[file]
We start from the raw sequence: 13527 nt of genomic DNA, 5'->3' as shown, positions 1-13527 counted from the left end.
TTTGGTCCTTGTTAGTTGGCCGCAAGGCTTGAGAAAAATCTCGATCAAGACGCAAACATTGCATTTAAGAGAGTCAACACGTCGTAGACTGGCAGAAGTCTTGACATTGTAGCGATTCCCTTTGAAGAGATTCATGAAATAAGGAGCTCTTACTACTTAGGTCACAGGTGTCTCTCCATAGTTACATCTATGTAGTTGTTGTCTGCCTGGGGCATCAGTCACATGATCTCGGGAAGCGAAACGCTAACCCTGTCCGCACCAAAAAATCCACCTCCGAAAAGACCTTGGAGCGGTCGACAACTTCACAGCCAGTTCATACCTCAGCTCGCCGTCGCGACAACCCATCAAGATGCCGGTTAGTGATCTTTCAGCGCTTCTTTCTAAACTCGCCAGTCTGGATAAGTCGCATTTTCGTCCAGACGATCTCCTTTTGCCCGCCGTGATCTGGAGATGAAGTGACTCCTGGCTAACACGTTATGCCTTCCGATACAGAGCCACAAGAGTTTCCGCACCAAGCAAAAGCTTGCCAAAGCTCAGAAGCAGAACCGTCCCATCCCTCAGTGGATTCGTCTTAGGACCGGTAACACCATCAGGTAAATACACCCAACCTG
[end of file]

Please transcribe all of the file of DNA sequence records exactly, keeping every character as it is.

We start from the raw sequence: 13527 nt of genomic DNA, 5'->3' as shown, positions 1-13527 counted from the left end.
TTTGGTCCTTGTTAGTTGGCCGCAAGGCTTGAGAAAAATCTCGATCAAGACGCAAACATTGCATTTAAGAGAGTCAACACGTCGTAGACTGGCAGAAGTCTTGACATTGTAGCGATTCCCTTTGAAGAGATTCATGAAATAAGGAGCTCTTACTACTTAGGTCACAGGTGTCTCTCCATAGTTACATCTATGTAGTTGTTGTCTGCCTGGGGCATCAGTCACATGATCTCGGGAAGCGAAACGCTAACCCTGTCCGCACCAAAAAATCCACCTCCGAAAAGACCTTGGAGCGGTCGACAACTTCACAGCCAGTTCATACCTCAGCTCGCCGTCGCGACAACCCATCAAGATGCCGGTTAGTGATCTTTCAGCGCTTCTTTCTAAACTCGCCAGTCTGGATAAGTCGCATTTTCGTCCAGACGATCTCCTTTTGCCCGCCGTGATCTGGAGATGAAGTGACTCCTGGCTAACACGTTATGCCTTCCGATACAGAGCCACAAGAGTTTCCGCACCAAGCAAAAGCTTGCCAAAGCTCAGAAGCAGAACCGTCCCATCCCTCAGTGGATTCGTCTTAGGACCGGTAACACCATCAGGTAAATACACCCAACCTG